As economists predict a Fed rate hike, can we learn anything from the 2013 “Fed Fake”?

Thirty-five out of forty-one economists surveyed by Bloomberg currently expect the FOMC to hike the Fed Funds rate on September 17, thereby starting a period of policy normalisation. Most have pointed towards the July FOMC statement which noted better data on net in June and suggested some progress toward the conditions for lift-off. Those economists forecasting a rate hike will tell you that the US economy is rebounding from the winter soft patch, the labour market continues to improve and core inflation is relatively sticky (core PCE is 1.3% y/y), giving the FOMC comfort to begin the long process of unwinding ultra-easy monetary policy.

Markets on the other hand are pricing in a 50% chance of a rate hike. September is clearly not a done deal, particularly after the soft ECI report released last Friday. The 0.2% rise in the ECI through June broke an acceleration in wages and salaries that had begun a year ago. For an FOMC that is keenly monitoring labour market conditions, the weak ECI data put some doubt into the thinking of economists.

It was only a mere two years ago that many economists were kicking themselves for predicting that the Fed would taper its QE programme of asset purchases. At the time, there was an overwhelming consensus that Ben Bernanke had signalled a taper as early as May 2013 and many had factored this in to their forecast. Of course the Fed did not act, there was a lot of soul searching amongst the financial economic community, and a catchy phrase was coined (“Fed Fake”) to make light of how wrong most economists were.

The Fed has continually told us that monetary policy is data dependent and not predetermined. This Friday’s employment report will be extremely important in determining whether the Fed actually hikes or not – the decision appears to be that close. But can we learn anything from how the Fed behaved in September 2013, when it chose to surprise the markets and maintain QE?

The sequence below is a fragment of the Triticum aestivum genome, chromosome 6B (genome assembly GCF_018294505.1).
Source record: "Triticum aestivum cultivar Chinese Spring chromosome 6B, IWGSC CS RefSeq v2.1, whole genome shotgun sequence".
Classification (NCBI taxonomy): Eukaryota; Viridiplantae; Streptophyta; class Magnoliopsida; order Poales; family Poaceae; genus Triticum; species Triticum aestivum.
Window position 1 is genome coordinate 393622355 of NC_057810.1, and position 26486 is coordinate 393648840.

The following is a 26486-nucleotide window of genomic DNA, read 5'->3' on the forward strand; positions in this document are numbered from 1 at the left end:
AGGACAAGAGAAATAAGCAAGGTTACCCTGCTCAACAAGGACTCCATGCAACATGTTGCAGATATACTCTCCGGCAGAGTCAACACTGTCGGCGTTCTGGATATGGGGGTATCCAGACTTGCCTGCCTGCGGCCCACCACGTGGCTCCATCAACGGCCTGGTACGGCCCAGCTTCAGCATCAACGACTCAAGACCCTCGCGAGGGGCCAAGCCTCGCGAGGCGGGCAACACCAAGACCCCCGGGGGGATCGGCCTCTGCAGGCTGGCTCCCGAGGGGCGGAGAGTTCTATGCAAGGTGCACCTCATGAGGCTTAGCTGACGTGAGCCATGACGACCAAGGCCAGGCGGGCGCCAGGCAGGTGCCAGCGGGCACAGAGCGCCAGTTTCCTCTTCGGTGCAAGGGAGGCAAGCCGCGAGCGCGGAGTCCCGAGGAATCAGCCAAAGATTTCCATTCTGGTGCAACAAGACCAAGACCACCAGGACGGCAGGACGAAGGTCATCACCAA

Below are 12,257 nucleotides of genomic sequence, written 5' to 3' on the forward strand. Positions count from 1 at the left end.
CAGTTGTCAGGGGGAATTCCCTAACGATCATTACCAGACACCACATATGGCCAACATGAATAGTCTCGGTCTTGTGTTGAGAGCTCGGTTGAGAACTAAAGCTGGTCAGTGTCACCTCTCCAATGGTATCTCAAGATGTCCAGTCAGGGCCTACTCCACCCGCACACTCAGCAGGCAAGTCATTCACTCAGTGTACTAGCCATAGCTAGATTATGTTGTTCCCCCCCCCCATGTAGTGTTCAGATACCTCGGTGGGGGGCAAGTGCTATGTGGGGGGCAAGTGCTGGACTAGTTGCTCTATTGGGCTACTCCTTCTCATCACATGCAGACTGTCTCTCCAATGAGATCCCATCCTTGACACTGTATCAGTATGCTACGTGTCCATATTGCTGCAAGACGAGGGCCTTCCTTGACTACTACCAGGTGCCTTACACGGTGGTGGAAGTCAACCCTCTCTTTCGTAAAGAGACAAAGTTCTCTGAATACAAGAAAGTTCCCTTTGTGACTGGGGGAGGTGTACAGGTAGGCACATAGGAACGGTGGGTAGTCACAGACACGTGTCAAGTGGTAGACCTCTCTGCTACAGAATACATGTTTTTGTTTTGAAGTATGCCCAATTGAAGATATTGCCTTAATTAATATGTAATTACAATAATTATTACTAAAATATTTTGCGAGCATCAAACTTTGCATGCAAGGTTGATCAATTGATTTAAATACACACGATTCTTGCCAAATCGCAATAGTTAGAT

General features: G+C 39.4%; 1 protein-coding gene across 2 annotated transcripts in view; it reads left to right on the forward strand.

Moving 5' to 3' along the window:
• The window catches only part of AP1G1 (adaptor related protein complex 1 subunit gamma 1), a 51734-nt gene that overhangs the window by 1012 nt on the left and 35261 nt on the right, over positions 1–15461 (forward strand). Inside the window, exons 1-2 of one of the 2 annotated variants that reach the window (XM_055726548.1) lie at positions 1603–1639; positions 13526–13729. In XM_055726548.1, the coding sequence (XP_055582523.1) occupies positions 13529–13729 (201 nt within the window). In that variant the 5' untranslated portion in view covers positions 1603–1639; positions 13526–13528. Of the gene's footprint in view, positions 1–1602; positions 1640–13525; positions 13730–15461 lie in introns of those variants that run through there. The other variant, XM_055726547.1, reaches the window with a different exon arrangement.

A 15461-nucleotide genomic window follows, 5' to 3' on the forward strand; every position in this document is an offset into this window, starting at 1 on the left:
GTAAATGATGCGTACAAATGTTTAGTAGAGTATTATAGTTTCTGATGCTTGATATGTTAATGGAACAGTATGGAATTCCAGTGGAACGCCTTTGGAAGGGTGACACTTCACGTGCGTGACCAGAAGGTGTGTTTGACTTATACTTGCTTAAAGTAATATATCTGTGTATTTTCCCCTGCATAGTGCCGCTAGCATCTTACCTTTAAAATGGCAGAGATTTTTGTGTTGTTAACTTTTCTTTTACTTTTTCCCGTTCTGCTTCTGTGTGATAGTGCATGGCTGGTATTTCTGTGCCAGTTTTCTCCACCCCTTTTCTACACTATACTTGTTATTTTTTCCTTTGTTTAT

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Looking at a number of domestic economic data points it appears that the US economy is on a firmer footing compared to September 2013. Growth is solid, the unemployment rate is low, consumer confidence is higher and the ISM suggests that the economy will continue to expand. Unfortunately for those calling for a rate hike, inflation is much lower, core retail sales are flat and the US dollar will act as a headwind for US companies for the foreseeable future. Additionally, the global economic backdrop is weaker than 2013 given the concerns around Chinese economic growth and associated EM weakness, the risk of spillover effects in Europe coming from uncertainty around Greece, and a potential British referendum on Europe in 2016.

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This analysis suggests that a Fed rate hike in September is not a given. Economists surveyed by Bloomberg are probably finding some comfort in going with the crowd. I believe that whether the Fed hikes or not is less important than determining where the terminal Fed Funds rate is in a potential rate hiking cycle. Fed tightening in this cycle will likely be unusually slow, cautious and well communicated to markets. If this is the case, then the reaction in bond markets would likely be relatively benign compared to prior Fed rate hikes. In order to see bond yields move much higher, a reassessment of inflationary expectations would be required. A rising US dollar, benign wage growth, high consumer debt levels and falling commodity prices suggests to us that this is unlikely to occur in the short-term. As a result, any market reaction to a rate hike in September will likely be muted compared to the historical experience.

The value of investments will fluctuate, which will cause prices to fall as well as rise and you may not get back the original amount you invested. Past performance is not a guide to future performance.

Anthony Doyle

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